From Tough Mudder to Zombie Survival Dash: The Craziest Races Out There

Training for a fun run may be just what you need to escape a boring workout rut

If you love to run but get bored easily, consider training for a new kind of race. Designed to be so much fun that you forget you're exercising, fun runs like the Spartan Race or Glow Run have skyrocketed in popularity. Some are hard core, like the Tough Mudder, but others, like the Color Run, are low-key and perfect for newbies.  Check out our guide to find the race that’s best for your fitness level.

Tough Mudder: 10-12 Mile Obstacle and Mud Run

Tough Mudder Race

Tough Mudder

How it works: This run is filled with obstacles, which are different at each event. The courses are designed by the British Special Forces, Britain’s military equivalent of the U.S. Navy SEALs. Their training is as intense as it gets. Runners take on several obstacles that require climbing, crawling, and plenty of endurance. Most obstacles are done in the mud, hence the name Tough Mudder.

The craziest thing you’ll have to do: No two courses are alike. In one run, a fire walk obstacle includes a section called the “Electric Eel” which has live wires, so prepare for shocks. There’s also an “Arctic Enema,” which requires runners to swim through an ice bath.

How to train: Tough Mudder offers training bootcamps on its site to prepare participants. Even if you’re fit, you’ll want to start serious training a few months before an event. Combine  resistance training with cardio for best results.

The Tough Mudder has gotten a lot of attention as a high-risk event since a 28-year-old Maryland man died after participating last month. Avishek Sengupta, of Ellicot City, Maryland, died a day after he was submerged too long in a pool. Heart attacks, hypothermia and orthopedic or head injuries have also been reported at Tough Mudder events. About 750,000 people have participated in the Tough Mudder since it began in 2010. Sengupta’s was the first reported death.

Tough Mudder organizers say these events are challenging, but generally safe. Participants need to be sure they are fit enough to participate and should consider getting a medical checkup before signing up.

Similar races: The Warrior Dash, The Spartan Race, and Rugged Maniac

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The Color Run: 5K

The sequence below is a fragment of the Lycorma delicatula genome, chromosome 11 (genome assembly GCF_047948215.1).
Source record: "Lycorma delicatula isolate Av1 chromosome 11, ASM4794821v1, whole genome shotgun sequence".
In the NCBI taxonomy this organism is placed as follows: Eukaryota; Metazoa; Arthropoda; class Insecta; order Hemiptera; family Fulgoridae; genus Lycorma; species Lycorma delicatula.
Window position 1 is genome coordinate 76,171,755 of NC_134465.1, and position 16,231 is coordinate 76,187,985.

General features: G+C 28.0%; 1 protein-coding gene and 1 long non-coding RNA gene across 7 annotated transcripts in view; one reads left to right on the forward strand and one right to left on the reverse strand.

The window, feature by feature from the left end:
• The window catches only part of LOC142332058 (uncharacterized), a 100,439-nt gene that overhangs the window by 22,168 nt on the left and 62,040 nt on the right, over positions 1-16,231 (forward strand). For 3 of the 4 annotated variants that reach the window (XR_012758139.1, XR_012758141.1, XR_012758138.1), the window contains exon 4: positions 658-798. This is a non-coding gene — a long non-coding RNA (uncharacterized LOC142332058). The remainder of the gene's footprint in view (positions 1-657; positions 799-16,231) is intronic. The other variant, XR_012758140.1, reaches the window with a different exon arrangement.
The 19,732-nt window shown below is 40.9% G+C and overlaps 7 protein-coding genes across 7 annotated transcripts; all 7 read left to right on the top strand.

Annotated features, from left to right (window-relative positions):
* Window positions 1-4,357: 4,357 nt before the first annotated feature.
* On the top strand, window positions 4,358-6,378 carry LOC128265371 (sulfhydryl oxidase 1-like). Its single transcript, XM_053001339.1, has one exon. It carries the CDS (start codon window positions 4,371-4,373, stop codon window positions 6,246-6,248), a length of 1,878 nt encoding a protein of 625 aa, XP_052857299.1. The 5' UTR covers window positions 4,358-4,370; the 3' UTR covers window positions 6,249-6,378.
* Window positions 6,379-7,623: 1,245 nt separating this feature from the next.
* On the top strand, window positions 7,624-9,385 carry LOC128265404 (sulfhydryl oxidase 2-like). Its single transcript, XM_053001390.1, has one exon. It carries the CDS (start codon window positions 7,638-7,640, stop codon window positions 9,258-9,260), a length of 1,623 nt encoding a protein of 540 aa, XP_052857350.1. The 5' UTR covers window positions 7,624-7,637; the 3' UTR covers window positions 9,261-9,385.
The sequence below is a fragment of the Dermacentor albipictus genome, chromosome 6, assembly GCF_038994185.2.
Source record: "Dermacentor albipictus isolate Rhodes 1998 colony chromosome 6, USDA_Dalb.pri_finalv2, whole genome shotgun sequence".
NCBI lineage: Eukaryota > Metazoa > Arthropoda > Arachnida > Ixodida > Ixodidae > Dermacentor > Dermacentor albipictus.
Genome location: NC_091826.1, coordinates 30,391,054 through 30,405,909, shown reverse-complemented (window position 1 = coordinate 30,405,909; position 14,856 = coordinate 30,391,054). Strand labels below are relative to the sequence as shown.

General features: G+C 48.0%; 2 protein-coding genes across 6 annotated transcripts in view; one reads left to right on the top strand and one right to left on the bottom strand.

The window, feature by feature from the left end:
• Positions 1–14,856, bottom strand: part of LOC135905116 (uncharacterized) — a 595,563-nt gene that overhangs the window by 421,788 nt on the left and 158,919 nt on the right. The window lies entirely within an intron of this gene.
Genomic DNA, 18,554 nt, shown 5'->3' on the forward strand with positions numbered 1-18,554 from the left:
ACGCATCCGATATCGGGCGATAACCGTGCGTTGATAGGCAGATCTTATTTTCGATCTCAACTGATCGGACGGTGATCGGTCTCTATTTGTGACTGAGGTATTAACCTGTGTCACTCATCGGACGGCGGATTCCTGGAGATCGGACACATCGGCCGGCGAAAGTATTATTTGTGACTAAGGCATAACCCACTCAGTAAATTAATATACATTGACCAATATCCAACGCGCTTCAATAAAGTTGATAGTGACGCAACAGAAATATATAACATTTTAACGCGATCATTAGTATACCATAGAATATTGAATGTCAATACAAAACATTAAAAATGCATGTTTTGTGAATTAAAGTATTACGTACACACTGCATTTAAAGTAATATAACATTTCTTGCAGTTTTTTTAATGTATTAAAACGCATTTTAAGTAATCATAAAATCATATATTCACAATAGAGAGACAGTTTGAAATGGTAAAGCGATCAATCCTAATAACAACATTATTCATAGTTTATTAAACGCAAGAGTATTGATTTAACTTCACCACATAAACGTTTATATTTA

The Color Run Race

The Color Run

How it works: An un-timed race, participants run or walk the 3.1 mile course and are splashed with color powder at every kilometer. Runners start the race in all white and end covered in a bunch of colors.

The craziest thing you’ll have to do: The finish area is a giant color party. Every few minutes, the emcee calls out a countdown and participants have a huge color toss. Powder flies in the air and everyone ends up in a cloud of colors. To see what it’s like, watch this recap.

How to train: The event is un-timed and participants can take as long as they need to run, jog, or walk the route. The event is friendly to any fitness level. But if you want to run at a competitive pace, consider following a formal 5K training regimen.

Similar races: Color Me Rad, Color Vibe

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The Glow Run: 5K

The Glow Run Race

The Glow Run/Graham Green

How it works: An un-timed 5K that starts after dark, the race route is covered in black lights and runners are asked to wear as many glow-in-the-dark items (think glow sticks, bracelets, neon-painted shirts, etc.) as possible. Participants can run or walk the 3.1-mile course while a DJ plays music to keep everyone pumped.

The craziest thing you’ll have to do: This race is all about being bright and in your face. Some runners form teams to go after the “glowiest” award. Others compete to see how many glow stick accessories they can wear while running.

How to train: The Glow Run is no longer timed and all speeds are welcome. But if you want to work on your cardio stamina, follow this training plan and look for apps, like Couch to 5K, that will help you meet your goal.

Similar races: Glow-in-the-Dark 5K, Glow Rush

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Run for Your Lives: 5K

Run for Your Lives Race

Run for Your Lives

How it works: While you navigate obstacles like climbing walls, smokehouses, and mazes, you’re being chased by characters dressed as ghoulish zombies trying to capture your two flags. If they get both of your flags, you’ll become a zombie, too.

The craziest thing you’ll have to do
: Obstacles include a blood pit that looks freakish but is actually just water dyed blood red.

How to train: Combine strength training with plenty of cardio work. Try this Strength Training Without Weights Workout. You should also follow a 5K training program.

Similar races: Zombie Survival Dash

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The 5K Foam Fest: 5K Obstacle Run

5K Foam Fest Race

5K Foam Fest

How it works: The Foam Fest is a combination obstacle run, mud, run, teamwork run, and fun run. There are also inflatables and lots of foam. The 5K course is filled with obstacles, so expect to do mud crawls, conquer spider webs, and climb up walls.

The craziest thing you’ll have to do: Among the most unique obstacles are the “Death Drop,” a huge inflatable slide, the “Aqua Lily Pads,” a tricky path over a lake, or the “50 Foot Slip-N-Slide,” a steep ride in the foam.

How to train: The race is designed with fun in mind and participants can take as long as they need. Cardio and resistance training along with a 5K training plan will be great preparation for the day.

Similar races: Pretty Muddy, Survivor Mud Run

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